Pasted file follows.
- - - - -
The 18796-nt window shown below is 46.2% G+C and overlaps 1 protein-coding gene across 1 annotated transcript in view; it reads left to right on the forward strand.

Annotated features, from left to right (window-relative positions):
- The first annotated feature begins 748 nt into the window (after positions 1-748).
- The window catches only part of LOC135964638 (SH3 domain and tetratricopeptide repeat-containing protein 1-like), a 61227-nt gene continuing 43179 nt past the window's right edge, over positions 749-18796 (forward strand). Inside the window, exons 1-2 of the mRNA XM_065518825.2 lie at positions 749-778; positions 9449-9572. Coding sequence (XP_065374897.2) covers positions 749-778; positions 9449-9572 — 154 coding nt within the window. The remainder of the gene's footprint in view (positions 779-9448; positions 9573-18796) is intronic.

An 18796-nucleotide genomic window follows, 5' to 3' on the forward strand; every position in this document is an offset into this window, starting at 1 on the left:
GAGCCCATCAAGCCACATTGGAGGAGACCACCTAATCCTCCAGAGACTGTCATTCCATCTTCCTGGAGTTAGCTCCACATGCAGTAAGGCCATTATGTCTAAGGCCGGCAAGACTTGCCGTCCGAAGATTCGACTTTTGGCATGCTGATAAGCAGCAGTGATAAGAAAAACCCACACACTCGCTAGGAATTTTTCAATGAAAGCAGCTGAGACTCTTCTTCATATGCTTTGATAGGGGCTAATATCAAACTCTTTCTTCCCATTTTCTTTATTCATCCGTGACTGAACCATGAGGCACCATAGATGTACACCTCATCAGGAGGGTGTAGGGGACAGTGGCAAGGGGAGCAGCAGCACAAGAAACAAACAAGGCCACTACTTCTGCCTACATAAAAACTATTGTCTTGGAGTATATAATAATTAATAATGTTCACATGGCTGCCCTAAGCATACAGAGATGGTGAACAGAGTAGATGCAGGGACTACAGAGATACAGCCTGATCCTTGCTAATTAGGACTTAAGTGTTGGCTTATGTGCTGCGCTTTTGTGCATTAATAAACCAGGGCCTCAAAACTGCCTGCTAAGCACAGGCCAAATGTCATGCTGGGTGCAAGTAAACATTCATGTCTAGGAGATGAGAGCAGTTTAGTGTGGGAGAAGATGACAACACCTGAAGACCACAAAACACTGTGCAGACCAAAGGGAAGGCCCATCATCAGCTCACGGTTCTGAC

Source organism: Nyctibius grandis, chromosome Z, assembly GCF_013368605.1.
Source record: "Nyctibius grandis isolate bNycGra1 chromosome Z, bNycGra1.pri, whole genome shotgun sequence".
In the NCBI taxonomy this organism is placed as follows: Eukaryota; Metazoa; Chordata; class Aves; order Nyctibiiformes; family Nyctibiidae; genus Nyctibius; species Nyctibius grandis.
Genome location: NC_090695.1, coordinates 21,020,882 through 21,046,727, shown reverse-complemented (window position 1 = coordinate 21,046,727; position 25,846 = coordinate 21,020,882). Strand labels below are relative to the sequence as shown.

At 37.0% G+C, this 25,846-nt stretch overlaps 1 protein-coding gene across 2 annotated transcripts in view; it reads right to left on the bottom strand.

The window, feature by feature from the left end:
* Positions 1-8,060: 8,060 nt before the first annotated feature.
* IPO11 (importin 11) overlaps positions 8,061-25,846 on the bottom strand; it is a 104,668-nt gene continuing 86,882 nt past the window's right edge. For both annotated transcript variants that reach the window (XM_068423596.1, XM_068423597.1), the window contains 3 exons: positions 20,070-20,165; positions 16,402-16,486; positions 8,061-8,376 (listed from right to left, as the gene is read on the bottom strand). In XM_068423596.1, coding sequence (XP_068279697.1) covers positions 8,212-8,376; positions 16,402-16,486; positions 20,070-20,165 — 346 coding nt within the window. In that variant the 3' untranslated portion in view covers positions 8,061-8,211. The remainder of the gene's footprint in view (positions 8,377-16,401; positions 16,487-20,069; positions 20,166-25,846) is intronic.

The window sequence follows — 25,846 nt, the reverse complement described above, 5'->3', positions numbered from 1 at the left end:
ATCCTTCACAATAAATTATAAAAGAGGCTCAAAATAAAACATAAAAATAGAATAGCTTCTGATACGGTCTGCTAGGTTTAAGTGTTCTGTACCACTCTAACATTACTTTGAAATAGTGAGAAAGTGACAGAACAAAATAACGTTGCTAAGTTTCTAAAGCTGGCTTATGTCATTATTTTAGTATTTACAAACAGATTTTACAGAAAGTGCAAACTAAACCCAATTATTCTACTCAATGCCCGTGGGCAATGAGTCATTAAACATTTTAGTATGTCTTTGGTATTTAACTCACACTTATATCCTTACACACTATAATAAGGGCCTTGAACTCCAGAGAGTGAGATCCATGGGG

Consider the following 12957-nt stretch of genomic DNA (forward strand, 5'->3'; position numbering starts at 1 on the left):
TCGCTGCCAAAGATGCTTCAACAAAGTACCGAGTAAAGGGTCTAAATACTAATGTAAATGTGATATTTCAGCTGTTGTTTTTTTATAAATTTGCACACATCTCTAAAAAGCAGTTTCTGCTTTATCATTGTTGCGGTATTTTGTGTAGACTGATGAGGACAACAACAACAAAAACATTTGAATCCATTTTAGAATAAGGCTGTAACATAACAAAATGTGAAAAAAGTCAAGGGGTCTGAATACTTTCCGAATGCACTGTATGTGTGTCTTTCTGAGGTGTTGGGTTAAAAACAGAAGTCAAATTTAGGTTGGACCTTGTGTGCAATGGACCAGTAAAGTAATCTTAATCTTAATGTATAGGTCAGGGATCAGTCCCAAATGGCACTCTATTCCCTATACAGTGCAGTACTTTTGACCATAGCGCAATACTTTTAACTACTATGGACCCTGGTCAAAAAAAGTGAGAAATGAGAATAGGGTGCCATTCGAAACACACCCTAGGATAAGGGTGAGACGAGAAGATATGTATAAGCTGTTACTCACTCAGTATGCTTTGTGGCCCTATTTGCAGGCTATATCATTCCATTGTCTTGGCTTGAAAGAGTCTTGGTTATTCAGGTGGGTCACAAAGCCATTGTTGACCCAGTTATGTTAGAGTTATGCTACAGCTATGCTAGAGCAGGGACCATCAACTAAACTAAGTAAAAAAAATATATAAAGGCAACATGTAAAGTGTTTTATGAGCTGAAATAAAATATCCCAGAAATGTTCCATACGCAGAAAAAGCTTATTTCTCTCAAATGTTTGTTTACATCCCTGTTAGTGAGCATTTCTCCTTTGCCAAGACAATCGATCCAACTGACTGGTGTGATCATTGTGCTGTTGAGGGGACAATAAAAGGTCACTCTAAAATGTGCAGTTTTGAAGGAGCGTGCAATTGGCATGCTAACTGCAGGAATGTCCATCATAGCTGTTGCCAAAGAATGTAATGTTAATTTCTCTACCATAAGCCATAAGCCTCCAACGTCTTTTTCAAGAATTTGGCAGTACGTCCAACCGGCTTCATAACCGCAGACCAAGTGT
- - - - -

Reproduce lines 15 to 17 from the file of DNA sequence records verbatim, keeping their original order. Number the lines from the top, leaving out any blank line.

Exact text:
The window sequence follows — 25,846 nt, the reverse complement described above, 5'->3', positions numbered from 1 at the left end:
ATCCTTCACAATAAATTATAAAAGAGGCTCAAAATAAAACATAAAAATAGAATAGCTTCTGATACGGTCTGCTAGGTTTAAGTGTTCTGTACCACTCTAACATTACTTTGAAATAGTGAGAAAGTGACAGAACAAAATAACGTTGCTAAGTTTCTAAAGCTGGCTTATGTCATTATTTTAGTATTTACAAACAGATTTTACAGAAAGTGCAAACTAAACCCAATTATTCTACTCAATGCCCGTGGGCAATGAGTCATTAAACATTTTAGTATGTCTTTGGTATTTAACTCACACTTATATCCTTACACACTATAATAAGGGCCTTGAACTCCAGAGAGTGAGATCCATGGGG

Consider the following 12957-nt stretch of genomic DNA (forward strand, 5'->3'; position numbering starts at 1 on the left):